Over the past few weeks, we have seen the number of cases and deaths rapidly increase again due to a more transmissible Delta variant of coronavirus and the lower than anticipated vaccinations. Since about 40-50% of the population is still not vaccinated, this means the virus is able to infect a large number of unvaccinated people while it continues to replicate, creating even more variants. Not only is this limiting our ability to eradicate the disease, but the fear is that the virus, as it continues to replicate, may produce a new, more virulent variant that is resistant to the current vaccines. This would mean we would no longer have immunity and put us back to where we were a year and a half ago.
People have a variety of reasons for not getting the COVID-19 vaccines, and many of them are based on myths and disinformation. Our role as case managers is to educate our clients and their families to assure they have accurate information to make an informed decision based on facts, not myths or rumors. However, finding credible vaccine information can be difficult. We need to encourage them to look for trusted medical websites, such as CDC COVID-19 site, World Health Organization (WHO) Official COVID-19 Information site, Johns Hopkins Coronavirus Resource Center, State Public Health Departments, or any other credible site. Encourage them to avoid commercial or non-medical sites, as they may contain less accurate information or information that is totally non-factual.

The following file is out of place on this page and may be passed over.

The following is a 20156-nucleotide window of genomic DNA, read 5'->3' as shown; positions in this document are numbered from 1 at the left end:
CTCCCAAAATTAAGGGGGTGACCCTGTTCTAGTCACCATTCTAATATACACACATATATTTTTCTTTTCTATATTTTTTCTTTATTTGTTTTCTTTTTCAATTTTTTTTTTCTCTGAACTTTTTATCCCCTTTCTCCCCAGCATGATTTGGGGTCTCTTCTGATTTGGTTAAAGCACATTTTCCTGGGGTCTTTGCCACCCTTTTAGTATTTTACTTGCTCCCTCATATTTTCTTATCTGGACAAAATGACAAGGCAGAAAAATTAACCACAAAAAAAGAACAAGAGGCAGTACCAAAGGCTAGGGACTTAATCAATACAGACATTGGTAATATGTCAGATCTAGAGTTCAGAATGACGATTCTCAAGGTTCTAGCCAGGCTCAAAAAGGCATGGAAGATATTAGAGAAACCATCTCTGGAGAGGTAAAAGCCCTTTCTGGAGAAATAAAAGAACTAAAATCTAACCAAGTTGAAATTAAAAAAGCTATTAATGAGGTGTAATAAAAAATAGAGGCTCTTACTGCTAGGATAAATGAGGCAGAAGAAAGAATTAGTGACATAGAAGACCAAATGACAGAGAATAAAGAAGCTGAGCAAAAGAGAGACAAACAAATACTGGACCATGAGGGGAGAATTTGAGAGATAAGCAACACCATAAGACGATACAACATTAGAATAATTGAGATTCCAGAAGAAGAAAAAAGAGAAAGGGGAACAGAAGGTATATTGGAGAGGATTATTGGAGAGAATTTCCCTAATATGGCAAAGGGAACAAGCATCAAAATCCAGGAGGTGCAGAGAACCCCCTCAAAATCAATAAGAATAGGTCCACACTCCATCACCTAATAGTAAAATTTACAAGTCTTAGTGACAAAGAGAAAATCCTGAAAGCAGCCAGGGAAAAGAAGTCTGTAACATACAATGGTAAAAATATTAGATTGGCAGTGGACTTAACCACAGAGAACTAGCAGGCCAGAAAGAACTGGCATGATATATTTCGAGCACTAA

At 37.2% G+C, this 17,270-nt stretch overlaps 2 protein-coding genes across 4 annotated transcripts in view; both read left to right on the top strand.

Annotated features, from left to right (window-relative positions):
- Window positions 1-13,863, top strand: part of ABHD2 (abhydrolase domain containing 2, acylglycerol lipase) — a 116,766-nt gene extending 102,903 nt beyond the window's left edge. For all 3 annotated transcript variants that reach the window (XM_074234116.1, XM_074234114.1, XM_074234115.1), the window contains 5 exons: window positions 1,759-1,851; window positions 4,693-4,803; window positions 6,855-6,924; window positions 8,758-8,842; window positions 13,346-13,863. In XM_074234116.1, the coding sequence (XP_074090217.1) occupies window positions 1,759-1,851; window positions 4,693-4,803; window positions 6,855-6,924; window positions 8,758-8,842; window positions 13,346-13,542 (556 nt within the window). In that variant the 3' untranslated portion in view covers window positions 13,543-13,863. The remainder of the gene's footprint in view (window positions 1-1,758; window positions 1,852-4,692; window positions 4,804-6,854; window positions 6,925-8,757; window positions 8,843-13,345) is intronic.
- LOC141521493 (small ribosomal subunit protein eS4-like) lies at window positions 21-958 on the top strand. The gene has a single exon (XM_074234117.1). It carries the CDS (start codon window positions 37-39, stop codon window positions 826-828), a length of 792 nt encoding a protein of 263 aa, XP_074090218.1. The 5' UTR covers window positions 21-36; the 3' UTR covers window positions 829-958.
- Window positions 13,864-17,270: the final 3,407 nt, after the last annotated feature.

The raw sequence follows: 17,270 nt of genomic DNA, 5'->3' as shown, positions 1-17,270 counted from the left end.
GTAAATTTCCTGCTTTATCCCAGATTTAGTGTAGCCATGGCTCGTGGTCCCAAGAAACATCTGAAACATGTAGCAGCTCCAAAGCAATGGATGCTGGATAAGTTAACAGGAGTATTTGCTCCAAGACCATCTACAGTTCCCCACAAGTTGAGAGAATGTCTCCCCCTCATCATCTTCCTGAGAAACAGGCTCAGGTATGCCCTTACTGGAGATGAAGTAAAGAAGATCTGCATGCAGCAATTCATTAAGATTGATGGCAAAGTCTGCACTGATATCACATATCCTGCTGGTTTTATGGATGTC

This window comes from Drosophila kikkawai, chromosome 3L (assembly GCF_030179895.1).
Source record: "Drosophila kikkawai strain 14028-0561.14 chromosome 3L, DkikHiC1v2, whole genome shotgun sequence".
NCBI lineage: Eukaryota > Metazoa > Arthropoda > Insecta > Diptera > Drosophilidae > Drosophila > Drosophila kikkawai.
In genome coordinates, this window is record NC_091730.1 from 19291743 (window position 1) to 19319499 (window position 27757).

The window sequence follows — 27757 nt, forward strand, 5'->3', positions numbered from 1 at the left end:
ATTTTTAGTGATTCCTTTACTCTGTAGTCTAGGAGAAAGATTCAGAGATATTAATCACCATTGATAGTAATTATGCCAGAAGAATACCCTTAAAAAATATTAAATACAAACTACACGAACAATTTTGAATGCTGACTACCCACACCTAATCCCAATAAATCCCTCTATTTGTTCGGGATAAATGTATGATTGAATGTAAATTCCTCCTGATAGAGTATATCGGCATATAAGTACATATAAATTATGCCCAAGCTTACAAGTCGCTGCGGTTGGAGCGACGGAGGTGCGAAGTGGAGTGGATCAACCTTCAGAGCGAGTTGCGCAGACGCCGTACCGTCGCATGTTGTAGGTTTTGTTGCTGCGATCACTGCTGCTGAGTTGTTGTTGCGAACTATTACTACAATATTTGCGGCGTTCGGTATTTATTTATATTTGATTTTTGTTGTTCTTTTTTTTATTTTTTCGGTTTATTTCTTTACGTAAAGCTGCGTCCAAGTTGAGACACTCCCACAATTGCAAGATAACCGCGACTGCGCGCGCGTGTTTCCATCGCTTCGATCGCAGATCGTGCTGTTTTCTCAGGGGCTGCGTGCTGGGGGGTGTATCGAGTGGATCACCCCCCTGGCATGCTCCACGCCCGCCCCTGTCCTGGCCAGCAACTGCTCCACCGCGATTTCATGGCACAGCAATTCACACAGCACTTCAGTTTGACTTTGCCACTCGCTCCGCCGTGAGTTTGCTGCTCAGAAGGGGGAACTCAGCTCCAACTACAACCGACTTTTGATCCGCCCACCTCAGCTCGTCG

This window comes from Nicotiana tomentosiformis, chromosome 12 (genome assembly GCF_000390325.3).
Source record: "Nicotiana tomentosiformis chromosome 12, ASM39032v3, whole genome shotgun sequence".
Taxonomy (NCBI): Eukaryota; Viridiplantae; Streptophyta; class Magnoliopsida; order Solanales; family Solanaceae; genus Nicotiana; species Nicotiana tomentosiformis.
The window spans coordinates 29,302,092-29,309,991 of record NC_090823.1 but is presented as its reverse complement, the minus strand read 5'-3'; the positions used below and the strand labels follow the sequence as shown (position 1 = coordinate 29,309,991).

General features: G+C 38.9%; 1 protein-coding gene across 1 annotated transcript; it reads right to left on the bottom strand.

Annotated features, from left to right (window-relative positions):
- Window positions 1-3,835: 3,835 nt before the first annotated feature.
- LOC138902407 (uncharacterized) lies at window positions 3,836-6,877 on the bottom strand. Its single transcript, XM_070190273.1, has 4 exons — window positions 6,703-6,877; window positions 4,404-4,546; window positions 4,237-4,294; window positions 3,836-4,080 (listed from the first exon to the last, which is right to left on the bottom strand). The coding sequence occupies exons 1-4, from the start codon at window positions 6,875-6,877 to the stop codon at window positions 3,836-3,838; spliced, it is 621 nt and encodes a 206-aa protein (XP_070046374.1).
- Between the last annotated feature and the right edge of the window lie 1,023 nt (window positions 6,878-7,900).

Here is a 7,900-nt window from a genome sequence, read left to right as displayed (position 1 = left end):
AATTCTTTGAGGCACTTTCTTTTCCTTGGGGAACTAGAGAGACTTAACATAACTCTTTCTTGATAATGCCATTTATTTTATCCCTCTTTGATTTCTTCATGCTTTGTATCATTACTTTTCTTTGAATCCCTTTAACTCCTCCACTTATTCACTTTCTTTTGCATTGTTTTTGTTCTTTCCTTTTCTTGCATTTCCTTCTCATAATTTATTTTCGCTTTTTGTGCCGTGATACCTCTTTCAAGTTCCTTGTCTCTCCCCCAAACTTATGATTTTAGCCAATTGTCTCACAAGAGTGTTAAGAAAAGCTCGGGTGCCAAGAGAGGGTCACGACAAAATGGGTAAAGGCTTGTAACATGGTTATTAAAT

Let’s take a look at some of the COVID-19 vaccine myths listed on the CDC and other websites.
NOTE: The vaccines noted below include the three used in the U.S. (Pfizer-BioNTech, Moderna, and Johnson & Johnson). The CDC website has more detailed information about the vaccines.
1. Myth: COVID-19 vaccines can alter DNA or give someone COVID-19
Truth: These vaccines do not interact with or change DNA in any way, nor do they give someone COVID-19. They do not contain antigens or the live virus, so there is no risk of getting COVID-19 by taking the vaccine. The vaccines are developed using:
- mRNA: The Pfizer-BioNTech and Moderna vaccines are made using “messenger BiboNucleic Acid.” They teach the cells to make copies of a protein on the outside of the coronavirus known as the “spike protein” to trigger an immune response. They cause the genetic material in cells to build protection against the virus, but the material does not enter the nucleus of the cell where DNA is kept and does not alter DNA. The terms mRNA and DNA are often confused and may be responsible for creating some of this confusion. These vaccines can be developed and brought to market faster than other vaccines.
- viral vectors: The Johnson & Johnson vaccine uses a modified version of a different virus (the vector) to deliver instructions to cells, thereby allowing the body’s own cells to produce the vaccine.
2. Myth: The COVID-19 vaccines contain metals, the lung tissue of aborted fetuses, microchips that can track people, and/or ingredients that produce an electromagnetic field
Truth: These claims have been proven to be false. Vaccines do not contain any of these products. The ingredients for the Pfizer-BioNTech, Moderna, and Johnson & Johnson vaccines can be found online on the FDA website.